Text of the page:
(Reuters) – U.S. energy companies left the oil rig count unchanged this week as the rate of growth has slowed over the past month or so with a decline in crude prices from late May through late June.
U.S. crude prices were on track to fall almost 4 percent this week as escalating U.S.-China trade tensions threatened to hurt oil demand after last week rising to their highest level since November 2014.
The number of active oil rigs held steady at 863 in the week to July 13, General Electric Co’s Baker Hughes energy services firm said in its closely followed report on Friday.
More than half the total oil rigs are in Permian basin in west Texas and eastern New Mexico, the nation’s biggest shale oil field. Active units there increased by one this week to 475, the most in a month.
The U.S. rig count, an early indicator of future output, is higher than a year ago when 765 rigs were active as energy companies have ramped up production in anticipation of higher prices in 2018 than previous years.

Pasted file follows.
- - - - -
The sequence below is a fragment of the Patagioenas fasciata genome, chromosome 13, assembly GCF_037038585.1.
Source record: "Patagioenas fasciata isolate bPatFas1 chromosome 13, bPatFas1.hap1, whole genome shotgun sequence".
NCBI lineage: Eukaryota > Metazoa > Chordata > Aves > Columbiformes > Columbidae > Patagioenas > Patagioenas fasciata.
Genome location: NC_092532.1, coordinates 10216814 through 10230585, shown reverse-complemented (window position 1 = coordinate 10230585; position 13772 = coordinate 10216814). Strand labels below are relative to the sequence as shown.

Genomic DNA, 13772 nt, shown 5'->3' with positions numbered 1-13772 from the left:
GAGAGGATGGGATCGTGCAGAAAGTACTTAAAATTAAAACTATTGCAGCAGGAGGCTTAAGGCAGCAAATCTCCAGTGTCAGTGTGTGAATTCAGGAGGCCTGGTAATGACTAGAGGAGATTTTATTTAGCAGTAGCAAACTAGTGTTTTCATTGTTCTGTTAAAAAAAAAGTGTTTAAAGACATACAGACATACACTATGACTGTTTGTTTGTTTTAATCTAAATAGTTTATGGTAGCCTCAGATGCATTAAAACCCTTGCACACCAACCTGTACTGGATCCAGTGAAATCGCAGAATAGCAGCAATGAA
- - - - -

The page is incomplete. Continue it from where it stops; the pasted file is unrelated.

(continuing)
So far this year, U.S. oil futures have averaged $65.95 per barrel. That compares with averages of $50.85 in 2017 and $43.47 in 2016.
Looking ahead, crude futures were trading over $69 for the balance of 2018 and near $65 for calendar 2019.
In anticipation of higher prices in 2018 than 2017, U.S. financial services firm Cowen & Co this week said the exploration and production (E&P) companies they track have provided guidance indicating a 13 percent increase this year in planned capital spending.
Cowen said those E&Ps expect to spend a total of $81.2 billion in 2018, up from an estimated $72.1 billion in 2017.
Analysts at Simmons & Co, energy specialists at U.S. investment bank Piper Jaffray, this week forecast average total oil and natural gas rig count would rise from 876 in 2017 to 1,032 in 2018, 1,092 in 2019 and 1,227 in 2020. Last week, Simmons forecast the count would rise to 1,033 in 2018, 1,092 in 2019 and 1,227 in 2020.
Since 1,054 oil and gas rigs were already in service, drillers would only have to add a handful of rigs during the rest of the year to hit Simmons’ forecast for 2018.
So far this year, the total number of oil and gas rigs active in the United States has averaged 1,006. That keeps the total count for 2018 on track to be the highest since 2014, which averaged 1,862 rigs. Most rigs produce both oil and gas.
The U.S. Energy Information Administration (EIA) this month projected average annual U.S. production will rise to a record high 10.8 million barrels per day (bpd) in 2018 and 11.8 million bpd in 2019 from 9.4 million bpd in 2017.
The current all-time U.S. annual output peak was in 1970 at 9.6 million bpd, according to federal energy data.